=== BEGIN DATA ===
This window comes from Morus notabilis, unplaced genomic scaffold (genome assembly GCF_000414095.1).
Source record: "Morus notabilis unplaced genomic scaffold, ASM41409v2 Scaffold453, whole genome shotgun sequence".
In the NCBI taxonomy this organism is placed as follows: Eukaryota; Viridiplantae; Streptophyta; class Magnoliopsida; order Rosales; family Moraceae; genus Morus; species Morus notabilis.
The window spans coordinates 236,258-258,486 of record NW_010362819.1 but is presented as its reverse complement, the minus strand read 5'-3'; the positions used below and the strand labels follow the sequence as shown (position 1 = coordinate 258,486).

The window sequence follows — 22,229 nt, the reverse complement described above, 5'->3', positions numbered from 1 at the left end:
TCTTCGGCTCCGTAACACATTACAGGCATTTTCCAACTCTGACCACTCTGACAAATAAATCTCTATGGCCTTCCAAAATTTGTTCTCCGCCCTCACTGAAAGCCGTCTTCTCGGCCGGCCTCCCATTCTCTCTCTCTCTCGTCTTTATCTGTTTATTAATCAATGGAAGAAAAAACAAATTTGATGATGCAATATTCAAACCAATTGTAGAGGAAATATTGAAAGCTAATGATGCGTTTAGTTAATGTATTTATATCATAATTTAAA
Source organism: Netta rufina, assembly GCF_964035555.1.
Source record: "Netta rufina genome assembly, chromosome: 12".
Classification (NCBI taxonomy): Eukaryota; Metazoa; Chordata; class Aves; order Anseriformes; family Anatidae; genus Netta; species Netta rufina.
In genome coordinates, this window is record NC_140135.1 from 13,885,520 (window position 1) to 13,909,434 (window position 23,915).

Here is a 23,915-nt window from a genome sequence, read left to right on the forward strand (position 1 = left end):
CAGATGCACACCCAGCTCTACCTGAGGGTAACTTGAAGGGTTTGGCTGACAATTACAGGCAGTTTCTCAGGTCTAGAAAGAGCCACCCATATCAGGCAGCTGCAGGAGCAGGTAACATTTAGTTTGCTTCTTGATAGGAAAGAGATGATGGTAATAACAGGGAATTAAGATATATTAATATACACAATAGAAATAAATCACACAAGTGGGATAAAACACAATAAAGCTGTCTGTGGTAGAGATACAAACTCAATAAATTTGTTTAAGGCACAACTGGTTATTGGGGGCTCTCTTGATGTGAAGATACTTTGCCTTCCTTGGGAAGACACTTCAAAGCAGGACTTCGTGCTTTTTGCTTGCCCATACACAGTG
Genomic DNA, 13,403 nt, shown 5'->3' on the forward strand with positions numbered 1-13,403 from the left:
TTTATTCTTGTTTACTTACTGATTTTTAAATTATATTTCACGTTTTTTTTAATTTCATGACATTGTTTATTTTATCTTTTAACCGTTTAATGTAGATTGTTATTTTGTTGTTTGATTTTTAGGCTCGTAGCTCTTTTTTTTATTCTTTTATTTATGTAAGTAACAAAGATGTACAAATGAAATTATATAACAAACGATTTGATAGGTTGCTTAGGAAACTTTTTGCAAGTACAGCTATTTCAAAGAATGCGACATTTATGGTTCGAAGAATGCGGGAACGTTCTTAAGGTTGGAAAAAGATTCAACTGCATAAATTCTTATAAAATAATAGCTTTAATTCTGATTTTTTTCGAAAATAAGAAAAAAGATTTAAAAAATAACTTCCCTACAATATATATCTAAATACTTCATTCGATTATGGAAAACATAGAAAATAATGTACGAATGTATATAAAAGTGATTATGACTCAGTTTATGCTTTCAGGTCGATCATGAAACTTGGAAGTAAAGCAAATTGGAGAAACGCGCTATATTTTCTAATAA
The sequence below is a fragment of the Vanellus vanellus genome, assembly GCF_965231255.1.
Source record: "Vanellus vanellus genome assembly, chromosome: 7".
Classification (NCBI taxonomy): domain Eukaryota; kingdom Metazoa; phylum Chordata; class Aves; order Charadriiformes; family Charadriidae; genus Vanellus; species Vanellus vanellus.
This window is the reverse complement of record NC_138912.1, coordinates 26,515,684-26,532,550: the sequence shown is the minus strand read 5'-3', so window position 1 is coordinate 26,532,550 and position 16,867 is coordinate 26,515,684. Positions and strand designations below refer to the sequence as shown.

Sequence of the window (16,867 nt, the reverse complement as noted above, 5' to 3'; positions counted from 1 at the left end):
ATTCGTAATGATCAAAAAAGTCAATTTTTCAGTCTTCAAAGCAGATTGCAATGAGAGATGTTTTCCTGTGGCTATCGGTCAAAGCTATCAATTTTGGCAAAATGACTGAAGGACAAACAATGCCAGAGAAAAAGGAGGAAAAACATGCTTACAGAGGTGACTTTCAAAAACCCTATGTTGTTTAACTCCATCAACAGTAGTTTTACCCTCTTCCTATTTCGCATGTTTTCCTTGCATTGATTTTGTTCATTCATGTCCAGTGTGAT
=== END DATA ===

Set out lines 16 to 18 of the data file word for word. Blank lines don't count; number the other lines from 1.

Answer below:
Source record: "Vanellus vanellus genome assembly, chromosome: 7".
Classification (NCBI taxonomy): domain Eukaryota; kingdom Metazoa; phylum Chordata; class Aves; order Charadriiformes; family Charadriidae; genus Vanellus; species Vanellus vanellus.
This window is the reverse complement of record NC_138912.1, coordinates 26,515,684-26,532,550: the sequence shown is the minus strand read 5'-3', so window position 1 is coordinate 26,532,550 and position 16,867 is coordinate 26,515,684. Positions and strand designations below refer to the sequence as shown.